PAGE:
Smoking is one of the top causes of heart disease, and about one third of smoking-related deaths in the U.S. are due to heart disease. A heart attack often motivates longtime smokers to give it up.

Quitting is known to lower the risk of developing or dying of lung cancer. This is the first major clinical trial to show it quickly improves artery health. Results were published in the Journal of the American College of Cardiology and presented at the group’s annual conference on Monday.

In the study, 1,500 smokers were given one of five methods to help them quit - nicotine patches; nicotine lozenges; the drug bupropion, sold as Wellbutrin and Zyban; or a combination of patches and lozenges or the drug and lozenges. A sixth group received a dummy treatment.

After one year, 36 percent had quit, and it made no difference which method they used, Stein said.

Before the study started and one year after smokers quit, doctors did ultrasound tests to see how well blood vessel linings relaxed and handled blood flow. Hardening of the arteries is an early step to heart disease. Using a tourniquet, they stopped blood flow in the forearm for a few minutes, then measured how a major artery responded when the flow was restored.

"It’s a valid test" and is considered a good sign of how healthy the heart arteries are, said Dr. Alfred Bove, a Temple University heart specialist and president of the cardiology group.

Doctors found that artery function improved 1 percent in the quitters.

"That may not sound like much," but research shows that translates to a 14 percent lower risk of developing heart disease, Stein said.

"It’s a small improvement at one year. The question is, do these folks keep getting better?" Bove said.

The study is continuing another two years to give an answer, Stein said.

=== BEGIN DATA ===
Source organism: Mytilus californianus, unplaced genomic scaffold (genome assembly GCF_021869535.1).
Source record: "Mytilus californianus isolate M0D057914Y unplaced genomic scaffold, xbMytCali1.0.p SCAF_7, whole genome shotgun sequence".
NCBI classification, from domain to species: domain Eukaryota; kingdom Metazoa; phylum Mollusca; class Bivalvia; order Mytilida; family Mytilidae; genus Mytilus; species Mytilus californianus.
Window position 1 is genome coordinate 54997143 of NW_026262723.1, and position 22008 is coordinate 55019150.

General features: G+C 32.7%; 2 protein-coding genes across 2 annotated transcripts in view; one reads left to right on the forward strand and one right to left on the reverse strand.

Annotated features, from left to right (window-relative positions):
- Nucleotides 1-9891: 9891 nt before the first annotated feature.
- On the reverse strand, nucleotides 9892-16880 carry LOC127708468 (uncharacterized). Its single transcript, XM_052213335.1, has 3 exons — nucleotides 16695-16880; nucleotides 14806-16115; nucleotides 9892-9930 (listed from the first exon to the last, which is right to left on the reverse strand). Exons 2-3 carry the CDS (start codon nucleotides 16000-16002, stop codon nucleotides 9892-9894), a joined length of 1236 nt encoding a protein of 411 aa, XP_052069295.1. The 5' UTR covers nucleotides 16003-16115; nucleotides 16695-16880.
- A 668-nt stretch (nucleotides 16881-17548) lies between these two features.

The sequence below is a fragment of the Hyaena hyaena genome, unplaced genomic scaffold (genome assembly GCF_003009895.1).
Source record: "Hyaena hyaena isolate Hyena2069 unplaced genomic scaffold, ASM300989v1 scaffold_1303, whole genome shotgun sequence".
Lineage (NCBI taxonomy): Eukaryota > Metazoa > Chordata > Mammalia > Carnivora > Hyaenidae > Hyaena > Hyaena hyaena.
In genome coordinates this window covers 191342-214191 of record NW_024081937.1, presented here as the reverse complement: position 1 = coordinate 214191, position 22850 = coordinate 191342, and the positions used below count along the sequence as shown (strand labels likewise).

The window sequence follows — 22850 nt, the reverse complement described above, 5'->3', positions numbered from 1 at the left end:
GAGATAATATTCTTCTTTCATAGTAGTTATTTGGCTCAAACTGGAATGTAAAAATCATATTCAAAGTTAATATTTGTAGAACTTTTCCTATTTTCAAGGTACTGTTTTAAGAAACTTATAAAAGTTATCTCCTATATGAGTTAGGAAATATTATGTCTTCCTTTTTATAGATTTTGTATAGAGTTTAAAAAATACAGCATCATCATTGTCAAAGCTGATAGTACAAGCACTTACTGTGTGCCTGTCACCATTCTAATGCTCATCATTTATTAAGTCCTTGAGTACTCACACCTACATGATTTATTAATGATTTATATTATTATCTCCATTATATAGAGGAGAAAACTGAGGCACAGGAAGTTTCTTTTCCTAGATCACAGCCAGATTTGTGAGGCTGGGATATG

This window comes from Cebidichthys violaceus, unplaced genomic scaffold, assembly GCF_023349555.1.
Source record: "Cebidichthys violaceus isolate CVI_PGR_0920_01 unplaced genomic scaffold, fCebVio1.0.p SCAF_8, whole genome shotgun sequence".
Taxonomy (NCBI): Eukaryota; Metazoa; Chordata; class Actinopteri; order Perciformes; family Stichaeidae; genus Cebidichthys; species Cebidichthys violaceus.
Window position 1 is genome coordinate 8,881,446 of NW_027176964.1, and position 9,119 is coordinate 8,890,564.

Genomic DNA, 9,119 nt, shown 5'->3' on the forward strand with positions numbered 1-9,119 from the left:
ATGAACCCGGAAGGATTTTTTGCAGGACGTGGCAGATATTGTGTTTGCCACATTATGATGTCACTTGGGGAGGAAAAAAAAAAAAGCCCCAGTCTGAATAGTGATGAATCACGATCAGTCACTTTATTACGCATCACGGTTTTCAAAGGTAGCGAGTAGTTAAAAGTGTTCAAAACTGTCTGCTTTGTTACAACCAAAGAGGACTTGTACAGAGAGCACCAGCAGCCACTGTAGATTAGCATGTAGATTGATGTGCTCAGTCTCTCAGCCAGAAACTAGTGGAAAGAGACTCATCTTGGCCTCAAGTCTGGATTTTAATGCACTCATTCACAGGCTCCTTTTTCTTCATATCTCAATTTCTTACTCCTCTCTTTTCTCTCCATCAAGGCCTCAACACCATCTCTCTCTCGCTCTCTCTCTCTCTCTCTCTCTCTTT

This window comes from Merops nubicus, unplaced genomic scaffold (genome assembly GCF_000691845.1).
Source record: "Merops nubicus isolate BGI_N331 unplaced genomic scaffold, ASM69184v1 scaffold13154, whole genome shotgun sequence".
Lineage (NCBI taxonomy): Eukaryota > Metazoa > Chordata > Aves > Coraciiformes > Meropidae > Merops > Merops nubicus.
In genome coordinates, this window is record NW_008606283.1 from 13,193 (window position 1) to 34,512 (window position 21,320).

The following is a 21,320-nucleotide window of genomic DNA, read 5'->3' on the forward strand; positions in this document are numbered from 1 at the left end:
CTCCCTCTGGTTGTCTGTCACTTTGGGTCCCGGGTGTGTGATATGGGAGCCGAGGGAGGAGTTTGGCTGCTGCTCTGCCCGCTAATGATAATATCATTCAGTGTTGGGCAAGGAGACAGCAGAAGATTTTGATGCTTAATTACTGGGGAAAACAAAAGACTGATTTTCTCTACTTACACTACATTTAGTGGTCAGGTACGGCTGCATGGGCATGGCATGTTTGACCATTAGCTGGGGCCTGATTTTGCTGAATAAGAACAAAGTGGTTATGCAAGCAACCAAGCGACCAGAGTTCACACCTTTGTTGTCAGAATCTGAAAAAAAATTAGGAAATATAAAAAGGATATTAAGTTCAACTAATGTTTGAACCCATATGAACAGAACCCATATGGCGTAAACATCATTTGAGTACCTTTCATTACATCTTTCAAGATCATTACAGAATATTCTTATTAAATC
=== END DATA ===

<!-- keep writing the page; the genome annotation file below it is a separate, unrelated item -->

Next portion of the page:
London-based GlaxoSmithKline PLC provided smoking cessation medicines for that part of the study, and several authors have research funding from the company. Federal government grants paid for the artery study.


Monday, March 1, 2010

Females that have multiple mates reduce the risk of producing a brood of offspring without males..!!!

Promiscuous females
‘could prevent species becoming extinct’

Promiscuous females could prevent their species becoming extinct, scientists have found.

According to research by the Universities of Exeter and Liverpool, females that have multiple mates reduce the risk of producing a brood of offspring without males.

The study, published today in Current Biology, says an all-female brood could occur when all the ‘male’ Y chromosome sperm are killed before fertilisation, because of a sex-ratio distortion (SR) chromosome.

Scientists believe all-female broods will pass the chromosome on to their sons, which will in turn produce more female-only broods and eventually there will be no males and the population will die out.

Known as ‘polyandry’ among scientists, the phenomenon of females having multiple mates is shared across most animal species, from insects to mammals.

For this study, the scientists worked with the fruitfly Drosophila pseudoobscura.

They gave some populations the opportunity to mate naturally, meaning that the females had multiple partners. The others were restricted to having one mate each.

Several generations of these populations were bred so researchers could see how each fared over time.

Over 15 generations, five of the 12 populations that had been monogamous became extinct as a result of males dying out.

The SR chromosome was far less prevalent in the populations in which females had the opportunity to have multiple mates and none of these populations became extinct.

Having multiple mates can suppress the spread of the SR chromosome, making all-female broods a rarity, the researchers suggest.

This is because males that carry the SR chromosome produce only half as many sperm as normal males. When a female mates with multiple males, their sperm will compete to fertilise her eggs.

The few sperm produced by males carrying the SR chromosome are out-competed by the sperm from normal males, and the SR chromosome cannot spread.

Lead author Professor Nina Wedell, of the University of Exeter, said: ‘’We were surprised by how quickly - within nine generations - a population could die out as a result of females only mating with one partner.

‘’Polyandry is such a widespread phenomenon in nature but it remains something of an enigma for scientists. This study is the first to suggest that it could actually save a population from extinction.’’

(C) The Telegraph Group London 2010